Affordable Access

deepdyve-link
Publisher Website

The relationship of cardiorespiratory function, fatigue and depressive symptoms in PLHIV.

Authors
  • Horvat Davey, Christine1
  • Perazzo, Joseph D2
  • Vest, Marianne3
  • Josephson, Richard A4, 5
  • Oliveira, Vitor H F6
  • Sattar, Abdus4
  • Webel, Allison R1
  • 1 Frances Payne Bolton School of Nursing, Case Western Reserve University, Cleveland, OH, USA. , (France)
  • 2 College of Nursing, University of Cincinnati, Cincinnati, OH, USA.
  • 3 Center for Clinical Investigation, Case Western Reserve University, Cleveland, OH, USA.
  • 4 School of Medicine, Case Western Reserve University, Cleveland, OH, USA.
  • 5 Division of Cardiovascular Medicine, Harrington Heart & Vascular Institute, University Hospitals Health System, Cleveland, OH, USA.
  • 6 Department of Physical Education, State University of Londrina, Londrina, Brazil. , (Brazil)
Type
Published Article
Journal
AIDS care
Publication Date
Jul 01, 2020
Volume
32
Issue
7
Pages
877–881
Identifiers
DOI: 10.1080/09540121.2019.1659920
PMID: 31470737
Source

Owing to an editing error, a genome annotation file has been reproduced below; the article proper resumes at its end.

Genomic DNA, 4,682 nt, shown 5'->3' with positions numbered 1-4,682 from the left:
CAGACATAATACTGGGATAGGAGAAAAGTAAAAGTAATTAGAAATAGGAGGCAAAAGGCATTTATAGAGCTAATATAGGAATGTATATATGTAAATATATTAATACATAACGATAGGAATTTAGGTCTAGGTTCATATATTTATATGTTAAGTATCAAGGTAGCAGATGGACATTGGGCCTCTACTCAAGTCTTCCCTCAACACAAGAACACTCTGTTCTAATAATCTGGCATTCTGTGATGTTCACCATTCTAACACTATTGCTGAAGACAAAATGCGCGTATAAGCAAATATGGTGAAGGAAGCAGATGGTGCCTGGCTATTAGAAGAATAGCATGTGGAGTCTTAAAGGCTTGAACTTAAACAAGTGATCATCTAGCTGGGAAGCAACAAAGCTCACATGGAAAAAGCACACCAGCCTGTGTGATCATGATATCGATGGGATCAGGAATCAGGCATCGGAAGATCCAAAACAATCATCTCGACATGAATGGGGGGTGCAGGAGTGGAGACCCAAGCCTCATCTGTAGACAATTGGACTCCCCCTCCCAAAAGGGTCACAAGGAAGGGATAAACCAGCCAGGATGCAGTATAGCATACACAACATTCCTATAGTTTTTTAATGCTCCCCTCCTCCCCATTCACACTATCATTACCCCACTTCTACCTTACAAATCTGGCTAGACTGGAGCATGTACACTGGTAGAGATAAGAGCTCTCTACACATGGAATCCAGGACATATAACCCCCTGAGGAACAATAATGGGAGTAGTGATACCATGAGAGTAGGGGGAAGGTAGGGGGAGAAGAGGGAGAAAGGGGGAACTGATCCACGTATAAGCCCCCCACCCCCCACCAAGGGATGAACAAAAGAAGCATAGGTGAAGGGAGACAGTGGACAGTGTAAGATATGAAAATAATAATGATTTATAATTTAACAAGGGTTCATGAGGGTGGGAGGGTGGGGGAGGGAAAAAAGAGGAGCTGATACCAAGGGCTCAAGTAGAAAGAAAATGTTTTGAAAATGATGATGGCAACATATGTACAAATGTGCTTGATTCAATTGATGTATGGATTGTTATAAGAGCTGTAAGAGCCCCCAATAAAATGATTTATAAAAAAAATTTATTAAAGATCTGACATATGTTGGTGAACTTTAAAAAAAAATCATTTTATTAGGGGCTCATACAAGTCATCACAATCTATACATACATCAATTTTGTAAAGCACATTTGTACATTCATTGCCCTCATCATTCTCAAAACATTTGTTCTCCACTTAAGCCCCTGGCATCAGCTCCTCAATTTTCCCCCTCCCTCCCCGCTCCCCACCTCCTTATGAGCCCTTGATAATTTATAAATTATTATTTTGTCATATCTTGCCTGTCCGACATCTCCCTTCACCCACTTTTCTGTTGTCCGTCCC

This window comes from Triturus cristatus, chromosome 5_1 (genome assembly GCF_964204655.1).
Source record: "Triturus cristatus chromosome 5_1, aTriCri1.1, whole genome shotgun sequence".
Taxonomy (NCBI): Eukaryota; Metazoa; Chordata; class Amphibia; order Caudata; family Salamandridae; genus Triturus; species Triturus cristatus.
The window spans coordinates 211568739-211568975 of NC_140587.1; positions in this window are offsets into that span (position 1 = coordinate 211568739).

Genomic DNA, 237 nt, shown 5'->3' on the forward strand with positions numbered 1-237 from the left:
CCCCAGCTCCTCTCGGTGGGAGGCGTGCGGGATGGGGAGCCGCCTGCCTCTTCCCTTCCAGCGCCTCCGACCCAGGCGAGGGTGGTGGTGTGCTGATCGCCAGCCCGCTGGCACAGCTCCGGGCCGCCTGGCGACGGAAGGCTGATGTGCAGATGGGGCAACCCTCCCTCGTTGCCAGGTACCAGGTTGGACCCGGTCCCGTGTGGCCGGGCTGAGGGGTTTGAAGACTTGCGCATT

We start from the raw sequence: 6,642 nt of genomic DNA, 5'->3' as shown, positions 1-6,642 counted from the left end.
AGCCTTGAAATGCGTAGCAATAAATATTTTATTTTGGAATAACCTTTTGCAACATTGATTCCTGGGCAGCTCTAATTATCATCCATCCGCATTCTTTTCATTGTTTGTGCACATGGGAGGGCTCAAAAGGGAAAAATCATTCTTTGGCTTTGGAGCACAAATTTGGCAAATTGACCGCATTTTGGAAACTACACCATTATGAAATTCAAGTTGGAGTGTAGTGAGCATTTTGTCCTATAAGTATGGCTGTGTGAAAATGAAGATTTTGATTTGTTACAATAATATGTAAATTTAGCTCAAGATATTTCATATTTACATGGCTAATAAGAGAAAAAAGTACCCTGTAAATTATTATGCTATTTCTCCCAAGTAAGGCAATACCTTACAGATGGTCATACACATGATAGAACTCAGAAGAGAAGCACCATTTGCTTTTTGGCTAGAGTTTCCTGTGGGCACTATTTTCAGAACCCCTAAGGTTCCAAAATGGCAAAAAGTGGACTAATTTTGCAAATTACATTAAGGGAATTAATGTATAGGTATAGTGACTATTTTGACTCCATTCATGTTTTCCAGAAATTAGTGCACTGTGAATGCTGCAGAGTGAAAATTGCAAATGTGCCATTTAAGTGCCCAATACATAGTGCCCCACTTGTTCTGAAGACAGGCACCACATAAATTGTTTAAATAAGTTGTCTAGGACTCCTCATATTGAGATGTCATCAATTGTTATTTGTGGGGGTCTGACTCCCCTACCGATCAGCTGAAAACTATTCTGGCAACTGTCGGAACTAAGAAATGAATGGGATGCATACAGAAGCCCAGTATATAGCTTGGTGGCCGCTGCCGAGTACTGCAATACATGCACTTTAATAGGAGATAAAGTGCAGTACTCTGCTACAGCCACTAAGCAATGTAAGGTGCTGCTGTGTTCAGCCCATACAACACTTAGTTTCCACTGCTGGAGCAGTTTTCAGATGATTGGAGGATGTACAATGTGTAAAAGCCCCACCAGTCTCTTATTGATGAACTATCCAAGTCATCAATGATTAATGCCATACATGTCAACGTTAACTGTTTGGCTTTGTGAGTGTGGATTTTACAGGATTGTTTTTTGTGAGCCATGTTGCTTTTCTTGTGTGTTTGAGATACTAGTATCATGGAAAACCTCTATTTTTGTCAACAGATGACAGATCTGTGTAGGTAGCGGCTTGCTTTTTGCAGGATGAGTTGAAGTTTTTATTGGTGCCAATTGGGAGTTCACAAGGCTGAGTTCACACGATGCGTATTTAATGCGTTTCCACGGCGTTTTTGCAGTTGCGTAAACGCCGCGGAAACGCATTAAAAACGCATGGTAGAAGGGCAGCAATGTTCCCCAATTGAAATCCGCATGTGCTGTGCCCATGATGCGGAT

Medline
Keywords
Language
English
License
Unknown

Abstract

Fatigue and depressive symptoms are prevalent and associated with poor clinical outcomes, though the underlying physiological mechanisms of fatigue and depression are poorly understood. We examined the impact of cardiorespiratory fitness (CRF) on fatigue and depressive symptoms in one-hundred and nine PLHIV. CRF was examined by maximal cardiorespiratory stress test and determined by peak oxygen uptake. Patient-reported fatigue was examined utilizing the HIV-Related Fatigue Scale. Depressive symptoms were examined with the Beck Depression Inventory and PROMISE 29. Data was collected at baseline and six months. Generalized estimating equations were used to determine the effect of CRF on fatigue and depressive symptoms over time. Participants were approximately 53 years old, 86% African American (n = 93), and 65% male (n = 70). After controlling for age and sex, fatigue was inversely associated with CRF (β = -0.163; p = .005). Depressive symptoms were not associated with CRF as measured by the Beck Depression Inventory (p = .587) nor PROMIS 29 (p = .290), but over time, depressive symptoms decreased (p = .051). Increased CRF was associated with decreased fatigue levels, but was not associated with depressive symptoms. These results should guide future research aimed at how CRF might inform interventions to improve fatigue in PLHIV.

Report this publication

Statistics

Seen <100 times